keywords = "Daytime sleep, Electroencephalographic delta-power, Heart rate variability, Nighttime sleep, Shift work",
author = "Chung, {M. H.} and Kuo, {T. B J} and N. Hsu and H. Chu and Chou, {K. R.} and Yang, {C. C H}",
year = "2009",
month = "5",
doi = "10.5271/sjweh.1324",
language = "English",
volume = "35",
pages = "180--187",
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T1 - Sleep and autonomic nervous system changes - Enhanced cardiac sympathetic modulations during sleep in permanent night shift nurses

AU - Chung, M. H.

AU - Kuo, T. B J

AU - Hsu, N.

AU - Chu, H.

AU - Chou, K. R.

AU - Yang, C. C H

PY - 2009/5

Y1 - 2009/5

N2 - Objectives Disturbed sleep is the most common problem among the many health-related effects of shift work, with shift workers clearly having higher rates of cardiac disorders. However, the possible mechanism underlying the related health effects of shift work has yet to be examined. Consequently, this study aimed to explore the influence of long-term night shift work on the sleep patterns of nurses and their cardiac autonomic nervous system during sleep. Methods Our sample comprised ten permanent night shift and ten regular morning shift nurses. Nurses slept in their dormitory where they were allowed to sleep and wake spontaneously. All sleep parameters were digitized using an ambulatory polysomnographic recorder. Using sleep patterns and heart rate variability, the day- and nighttime sleep of permanent night shift nurses were compared with the nighttime sleep of regular morning shift nurses. Results Compared with the nighttime sleep of regular morning shift nurses, the pattern of daytime sleep of permanent night shift nurses showed significantly lower sleep onset latency. Permanent night shift nurses' daytime sleep also had greater proportions of Stage 3 and 4 (deep sleep), and arousal index than recorded during their nighttime sleep. Both the low frequency and low to high frequency ratio of the nighttime sleep of night shift nurses were significantly higher during periods of non-rapid eye movement (NREM) sleep than the nighttime sleep of morning shift workers. In addition, the electroencephalography delta-power of the nighttime sleep of night shift nurses was significantly lower during the first NREM episode sleep than those of both the daytime sleep of night shift workers and the nighttime sleep of morning shift nurses. Conclusions Permanent night shift nurses have higher sympathetic activity during nighttime sleep than regular morning shift nurses. Night shift working may have effects on the sleeping patterns of nurses in the long run, inducing higher cardiac sympathetic regulation.

AB - Objectives Disturbed sleep is the most common problem among the many health-related effects of shift work, with shift workers clearly having higher rates of cardiac disorders. However, the possible mechanism underlying the related health effects of shift work has yet to be examined. Consequently, this study aimed to explore the influence of long-term night shift work on the sleep patterns of nurses and their cardiac autonomic nervous system during sleep. Methods Our sample comprised ten permanent night shift and ten regular morning shift nurses. Nurses slept in their dormitory where they were allowed to sleep and wake spontaneously. All sleep parameters were digitized using an ambulatory polysomnographic recorder. Using sleep patterns and heart rate variability, the day- and nighttime sleep of permanent night shift nurses were compared with the nighttime sleep of regular morning shift nurses. Results Compared with the nighttime sleep of regular morning shift nurses, the pattern of daytime sleep of permanent night shift nurses showed significantly lower sleep onset latency. Permanent night shift nurses' daytime sleep also had greater proportions of Stage 3 and 4 (deep sleep), and arousal index than recorded during their nighttime sleep. Both the low frequency and low to high frequency ratio of the nighttime sleep of night shift nurses were significantly higher during periods of non-rapid eye movement (NREM) sleep than the nighttime sleep of morning shift workers. In addition, the electroencephalography delta-power of the nighttime sleep of night shift nurses was significantly lower during the first NREM episode sleep than those of both the daytime sleep of night shift workers and the nighttime sleep of morning shift nurses. Conclusions Permanent night shift nurses have higher sympathetic activity during nighttime sleep than regular morning shift nurses. Night shift working may have effects on the sleeping patterns of nurses in the long run, inducing higher cardiac sympathetic regulation.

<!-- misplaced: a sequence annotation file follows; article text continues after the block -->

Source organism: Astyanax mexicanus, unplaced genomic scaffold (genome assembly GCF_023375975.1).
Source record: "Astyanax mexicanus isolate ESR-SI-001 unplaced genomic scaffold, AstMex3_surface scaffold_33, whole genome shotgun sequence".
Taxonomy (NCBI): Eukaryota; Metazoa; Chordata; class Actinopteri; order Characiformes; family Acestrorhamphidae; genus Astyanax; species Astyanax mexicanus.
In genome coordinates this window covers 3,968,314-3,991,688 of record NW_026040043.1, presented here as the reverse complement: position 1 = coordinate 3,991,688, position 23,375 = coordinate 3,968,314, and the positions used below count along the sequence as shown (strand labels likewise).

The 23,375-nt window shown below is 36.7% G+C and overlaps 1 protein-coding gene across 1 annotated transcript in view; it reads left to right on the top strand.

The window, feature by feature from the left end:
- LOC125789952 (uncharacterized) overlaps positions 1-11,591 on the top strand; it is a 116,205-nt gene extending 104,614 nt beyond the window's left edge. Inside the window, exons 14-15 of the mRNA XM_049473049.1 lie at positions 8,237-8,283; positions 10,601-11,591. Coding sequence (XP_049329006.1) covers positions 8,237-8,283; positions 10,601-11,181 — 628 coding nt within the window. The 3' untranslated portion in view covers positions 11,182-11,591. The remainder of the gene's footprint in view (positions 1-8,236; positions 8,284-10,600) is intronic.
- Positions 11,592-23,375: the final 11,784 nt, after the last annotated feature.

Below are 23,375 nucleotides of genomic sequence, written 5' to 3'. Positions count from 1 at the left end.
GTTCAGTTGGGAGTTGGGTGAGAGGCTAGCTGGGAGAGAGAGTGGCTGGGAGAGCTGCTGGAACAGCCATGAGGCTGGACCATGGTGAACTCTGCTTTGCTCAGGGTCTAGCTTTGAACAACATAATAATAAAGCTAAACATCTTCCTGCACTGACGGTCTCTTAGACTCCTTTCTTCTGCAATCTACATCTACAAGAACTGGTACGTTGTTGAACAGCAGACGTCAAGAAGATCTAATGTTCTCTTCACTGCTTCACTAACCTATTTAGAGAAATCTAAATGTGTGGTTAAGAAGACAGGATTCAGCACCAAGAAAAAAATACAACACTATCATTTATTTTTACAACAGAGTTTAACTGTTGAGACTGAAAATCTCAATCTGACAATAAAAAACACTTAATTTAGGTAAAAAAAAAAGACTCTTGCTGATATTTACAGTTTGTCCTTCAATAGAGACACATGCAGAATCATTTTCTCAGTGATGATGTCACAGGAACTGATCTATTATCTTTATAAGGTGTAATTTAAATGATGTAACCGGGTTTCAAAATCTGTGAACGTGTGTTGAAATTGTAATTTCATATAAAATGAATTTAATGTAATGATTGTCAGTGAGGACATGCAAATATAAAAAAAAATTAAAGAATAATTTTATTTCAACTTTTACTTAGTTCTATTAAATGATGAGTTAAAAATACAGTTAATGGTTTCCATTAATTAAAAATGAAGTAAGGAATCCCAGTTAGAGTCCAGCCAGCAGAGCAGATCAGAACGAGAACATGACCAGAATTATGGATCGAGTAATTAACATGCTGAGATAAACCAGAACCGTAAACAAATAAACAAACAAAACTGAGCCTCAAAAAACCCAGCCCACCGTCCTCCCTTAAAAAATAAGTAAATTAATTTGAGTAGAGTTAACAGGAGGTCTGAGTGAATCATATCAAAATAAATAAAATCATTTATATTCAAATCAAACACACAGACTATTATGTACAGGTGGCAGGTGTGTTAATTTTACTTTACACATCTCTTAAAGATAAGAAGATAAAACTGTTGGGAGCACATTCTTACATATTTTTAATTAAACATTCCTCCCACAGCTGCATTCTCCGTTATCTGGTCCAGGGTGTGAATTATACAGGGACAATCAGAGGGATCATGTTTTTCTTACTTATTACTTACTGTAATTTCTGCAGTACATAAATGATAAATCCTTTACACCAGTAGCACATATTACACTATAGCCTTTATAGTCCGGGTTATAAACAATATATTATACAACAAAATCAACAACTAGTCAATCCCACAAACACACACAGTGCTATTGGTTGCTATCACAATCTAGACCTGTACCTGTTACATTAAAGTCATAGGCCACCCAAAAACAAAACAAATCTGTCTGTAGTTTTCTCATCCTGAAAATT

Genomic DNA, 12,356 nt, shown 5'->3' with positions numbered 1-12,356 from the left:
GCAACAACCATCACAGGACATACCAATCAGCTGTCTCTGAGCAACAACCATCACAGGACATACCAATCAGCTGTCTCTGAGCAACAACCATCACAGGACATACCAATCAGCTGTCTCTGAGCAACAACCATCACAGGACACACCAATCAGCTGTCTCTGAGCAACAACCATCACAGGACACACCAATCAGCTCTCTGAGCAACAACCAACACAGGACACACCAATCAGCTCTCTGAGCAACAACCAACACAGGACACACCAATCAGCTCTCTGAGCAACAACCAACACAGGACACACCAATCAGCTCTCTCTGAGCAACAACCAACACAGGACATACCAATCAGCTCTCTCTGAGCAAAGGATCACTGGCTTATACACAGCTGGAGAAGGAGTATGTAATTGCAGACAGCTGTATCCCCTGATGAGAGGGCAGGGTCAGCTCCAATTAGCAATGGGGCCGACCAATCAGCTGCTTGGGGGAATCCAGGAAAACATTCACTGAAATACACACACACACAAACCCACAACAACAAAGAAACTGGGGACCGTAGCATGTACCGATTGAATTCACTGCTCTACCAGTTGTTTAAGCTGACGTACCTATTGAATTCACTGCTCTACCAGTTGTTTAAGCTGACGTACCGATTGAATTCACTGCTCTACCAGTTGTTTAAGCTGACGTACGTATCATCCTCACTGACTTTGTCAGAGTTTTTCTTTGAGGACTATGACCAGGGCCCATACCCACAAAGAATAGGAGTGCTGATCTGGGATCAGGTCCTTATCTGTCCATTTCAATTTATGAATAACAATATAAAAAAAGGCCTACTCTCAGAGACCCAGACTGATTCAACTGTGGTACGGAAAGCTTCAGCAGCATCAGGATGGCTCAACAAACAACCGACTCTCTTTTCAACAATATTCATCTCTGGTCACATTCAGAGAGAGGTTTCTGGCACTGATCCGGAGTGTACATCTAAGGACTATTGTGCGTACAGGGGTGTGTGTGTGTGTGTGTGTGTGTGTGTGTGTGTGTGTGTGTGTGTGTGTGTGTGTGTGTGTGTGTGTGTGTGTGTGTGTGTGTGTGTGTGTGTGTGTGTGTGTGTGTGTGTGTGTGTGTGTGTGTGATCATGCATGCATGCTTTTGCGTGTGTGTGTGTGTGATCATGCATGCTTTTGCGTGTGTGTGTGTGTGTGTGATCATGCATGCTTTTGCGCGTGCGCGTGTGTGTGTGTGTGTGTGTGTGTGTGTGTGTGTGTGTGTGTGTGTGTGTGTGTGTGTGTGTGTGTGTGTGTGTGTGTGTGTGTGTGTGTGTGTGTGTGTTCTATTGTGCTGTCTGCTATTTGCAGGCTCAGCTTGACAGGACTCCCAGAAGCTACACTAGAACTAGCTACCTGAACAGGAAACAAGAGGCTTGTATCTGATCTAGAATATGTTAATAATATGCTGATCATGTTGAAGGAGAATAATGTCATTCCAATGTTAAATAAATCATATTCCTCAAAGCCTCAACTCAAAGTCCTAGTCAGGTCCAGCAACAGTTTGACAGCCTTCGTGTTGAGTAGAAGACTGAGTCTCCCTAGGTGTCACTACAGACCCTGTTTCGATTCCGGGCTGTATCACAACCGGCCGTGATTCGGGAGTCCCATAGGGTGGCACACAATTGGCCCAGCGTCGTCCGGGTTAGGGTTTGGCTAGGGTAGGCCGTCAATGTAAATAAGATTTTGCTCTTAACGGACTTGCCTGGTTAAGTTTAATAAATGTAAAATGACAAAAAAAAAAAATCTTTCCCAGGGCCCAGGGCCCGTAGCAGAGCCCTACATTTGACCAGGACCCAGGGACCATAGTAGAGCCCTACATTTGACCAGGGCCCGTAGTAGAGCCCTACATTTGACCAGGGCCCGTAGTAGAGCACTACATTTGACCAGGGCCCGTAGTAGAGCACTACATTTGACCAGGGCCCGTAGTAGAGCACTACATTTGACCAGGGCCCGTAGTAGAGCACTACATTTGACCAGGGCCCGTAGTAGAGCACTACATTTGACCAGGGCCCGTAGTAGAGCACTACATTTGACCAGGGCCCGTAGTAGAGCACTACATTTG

KW - Daytime sleep

KW - Electroencephalographic delta-power

KW - Heart rate variability

KW - Nighttime sleep

KW - Shift work